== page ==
Do Not Tell the Subject What You Know

Written By: Joseph P. Buckley
Jun 25, 2021

One of the most important principles of effective interviewing is to not tell the subject what you know about the details of the case, such as the information that you have developed from interviewing other subjects or from the evidence that you have developed up to the time of the interview.

Obviously at the outset of the interview the investigator will identify the issue that is under investigation – the death of the next-door neighbor; the fire in the warehouse; the missing deposit, etc. But rather than advise the subject of the information that you have developed to date and asking them if that is consistent with what they know or did, you should focus on asking the subject open-ended questions about what the subject did during the relevant time-period; what they know; what they saw; where they were at the time of the occurrence; etc. and evaluate whether the information the subject is providing is consistent with the information that you have developed up to this point.

For example, if in a homicide investigation you ask the subject when was the last time he saw the victim and he says that it was 7 or 8 days prior the subject’s death, and you have a video that was taken by a neighbor that shows the subject entering the victim’s residence just a few hours before the time of the murder, the subject’s failure to disclose that information would be highly significant.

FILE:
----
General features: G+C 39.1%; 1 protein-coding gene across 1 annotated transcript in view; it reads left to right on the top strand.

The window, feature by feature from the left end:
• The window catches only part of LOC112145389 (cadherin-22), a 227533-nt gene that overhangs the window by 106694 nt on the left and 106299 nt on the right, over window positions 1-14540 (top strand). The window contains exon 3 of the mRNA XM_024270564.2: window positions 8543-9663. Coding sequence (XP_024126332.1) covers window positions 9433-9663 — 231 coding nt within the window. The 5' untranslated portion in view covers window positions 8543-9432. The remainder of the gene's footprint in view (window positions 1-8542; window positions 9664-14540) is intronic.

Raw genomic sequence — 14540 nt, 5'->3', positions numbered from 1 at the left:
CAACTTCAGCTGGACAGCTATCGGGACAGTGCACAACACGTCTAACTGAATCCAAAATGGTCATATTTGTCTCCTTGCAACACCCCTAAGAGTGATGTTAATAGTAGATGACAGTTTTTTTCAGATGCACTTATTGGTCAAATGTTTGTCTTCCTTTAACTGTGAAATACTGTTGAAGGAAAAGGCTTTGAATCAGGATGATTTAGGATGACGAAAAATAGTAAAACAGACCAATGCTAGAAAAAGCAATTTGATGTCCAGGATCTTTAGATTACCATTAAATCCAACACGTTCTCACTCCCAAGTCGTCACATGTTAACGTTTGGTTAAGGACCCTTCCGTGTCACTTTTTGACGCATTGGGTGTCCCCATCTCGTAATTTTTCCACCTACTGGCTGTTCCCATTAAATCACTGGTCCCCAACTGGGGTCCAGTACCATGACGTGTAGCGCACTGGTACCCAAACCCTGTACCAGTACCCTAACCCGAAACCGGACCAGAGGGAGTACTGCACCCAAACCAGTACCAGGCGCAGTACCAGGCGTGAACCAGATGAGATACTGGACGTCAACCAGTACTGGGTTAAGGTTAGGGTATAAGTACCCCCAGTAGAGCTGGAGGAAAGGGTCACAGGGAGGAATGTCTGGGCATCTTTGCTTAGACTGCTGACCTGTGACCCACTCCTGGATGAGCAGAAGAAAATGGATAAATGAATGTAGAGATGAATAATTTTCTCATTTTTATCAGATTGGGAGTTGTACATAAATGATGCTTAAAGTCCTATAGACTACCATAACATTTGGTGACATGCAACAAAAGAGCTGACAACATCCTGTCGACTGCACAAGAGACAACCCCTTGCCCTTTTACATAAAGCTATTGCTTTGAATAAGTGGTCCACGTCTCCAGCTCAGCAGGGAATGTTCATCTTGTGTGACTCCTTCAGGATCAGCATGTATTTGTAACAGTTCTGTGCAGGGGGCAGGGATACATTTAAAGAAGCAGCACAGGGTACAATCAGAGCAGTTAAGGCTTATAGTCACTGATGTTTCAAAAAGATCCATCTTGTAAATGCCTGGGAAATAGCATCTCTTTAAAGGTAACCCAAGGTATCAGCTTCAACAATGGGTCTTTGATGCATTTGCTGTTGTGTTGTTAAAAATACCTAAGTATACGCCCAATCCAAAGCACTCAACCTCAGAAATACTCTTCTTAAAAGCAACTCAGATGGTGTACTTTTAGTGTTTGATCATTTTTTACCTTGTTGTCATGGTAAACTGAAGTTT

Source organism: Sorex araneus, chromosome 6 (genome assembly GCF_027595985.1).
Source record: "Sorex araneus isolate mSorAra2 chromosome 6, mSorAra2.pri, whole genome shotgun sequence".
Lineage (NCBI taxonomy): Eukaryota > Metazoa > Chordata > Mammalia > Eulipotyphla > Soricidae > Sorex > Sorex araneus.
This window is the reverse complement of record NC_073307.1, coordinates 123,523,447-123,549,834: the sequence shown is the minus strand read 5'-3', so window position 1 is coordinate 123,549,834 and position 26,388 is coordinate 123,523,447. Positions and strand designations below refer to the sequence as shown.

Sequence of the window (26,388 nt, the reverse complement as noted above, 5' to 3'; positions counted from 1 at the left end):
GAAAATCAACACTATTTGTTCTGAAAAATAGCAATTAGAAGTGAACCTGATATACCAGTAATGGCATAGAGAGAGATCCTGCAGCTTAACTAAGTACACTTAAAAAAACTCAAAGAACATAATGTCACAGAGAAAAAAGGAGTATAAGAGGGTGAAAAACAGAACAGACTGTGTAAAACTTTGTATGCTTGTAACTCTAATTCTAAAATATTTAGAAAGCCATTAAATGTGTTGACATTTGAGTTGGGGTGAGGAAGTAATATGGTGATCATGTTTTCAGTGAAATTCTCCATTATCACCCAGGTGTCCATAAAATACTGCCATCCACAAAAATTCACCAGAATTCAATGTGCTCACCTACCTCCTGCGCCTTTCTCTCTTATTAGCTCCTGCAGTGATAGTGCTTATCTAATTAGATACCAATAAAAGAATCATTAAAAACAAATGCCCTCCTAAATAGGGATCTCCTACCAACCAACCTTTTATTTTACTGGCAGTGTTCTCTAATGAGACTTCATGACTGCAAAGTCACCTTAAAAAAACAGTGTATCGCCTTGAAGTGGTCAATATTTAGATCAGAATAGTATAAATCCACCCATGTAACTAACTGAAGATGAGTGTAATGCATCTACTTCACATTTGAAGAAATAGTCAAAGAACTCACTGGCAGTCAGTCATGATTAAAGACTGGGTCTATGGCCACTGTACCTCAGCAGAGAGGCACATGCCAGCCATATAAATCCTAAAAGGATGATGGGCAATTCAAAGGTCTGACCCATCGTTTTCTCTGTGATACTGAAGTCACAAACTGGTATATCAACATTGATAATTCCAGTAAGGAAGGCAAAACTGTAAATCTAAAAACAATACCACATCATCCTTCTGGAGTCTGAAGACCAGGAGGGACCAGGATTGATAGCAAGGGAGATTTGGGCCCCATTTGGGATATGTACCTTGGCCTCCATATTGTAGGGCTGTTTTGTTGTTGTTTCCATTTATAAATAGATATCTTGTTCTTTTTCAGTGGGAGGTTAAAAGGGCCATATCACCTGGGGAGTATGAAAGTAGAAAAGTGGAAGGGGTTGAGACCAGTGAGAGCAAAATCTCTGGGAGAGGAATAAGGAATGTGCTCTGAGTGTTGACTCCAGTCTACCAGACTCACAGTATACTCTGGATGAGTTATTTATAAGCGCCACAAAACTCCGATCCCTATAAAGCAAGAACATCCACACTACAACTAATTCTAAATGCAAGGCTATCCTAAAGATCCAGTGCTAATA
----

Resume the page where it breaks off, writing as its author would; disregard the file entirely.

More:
On the other hand, if he readily tells you that he saw the victim on the day of her homicide, just a few hours before the apparent time of the murder, and explains the details of that visit, it would be much more suggestive of an individual who is being open and honest.

At the same time, you do not want to ask the subject questions that are predicted on information that you know. For example, in a case in which a million-dollar piece of equipment was sabotaged in a manufacturing facility, the investigator knew from a review of the company’s initial investigation that shortly after the sabotage was discovered, one of the employees went to his supervisor, Mr. Smith, and told him that he thought Patrick sabotaged the equipment because he had heard Patrick complaining about his wages, not getting the promotion he had been promised, and saying that the company would pay for mistreating him.

It would not be effective for the interviewer to say to the subject, “I see from the file that after this sabotage was discovered you went to your supervisor and told him you thought Patrick may have done this for these different reasons…..”

Rather, the investigator should ask the subject, “What did you do after you learned that this piece of equipment had been damaged?” and let the subject tell you that he went to his supervisor and told him about Patrick.

Consider the following case example. A bank teller (Mary Ann) experienced a $1,500 shortage in her cash drawer. On the day in question, she was the drive-up window teller. She stated the following to our investigator when she was asked about the sequence of events on the day in question:

  • · “I went in, and I pulled my drawer out. I counted out my drawer after I put it into my window and when I got done counting it, I had the need to order money and I had counted my large bills and I had $1,800 in large bills, and due to the way things were going I was obtaining more large bills than I was passing out. So not to keep so …. an over amount of money in my drawer I had paid out these large bills, thinking that I would obtain more throughout the day.”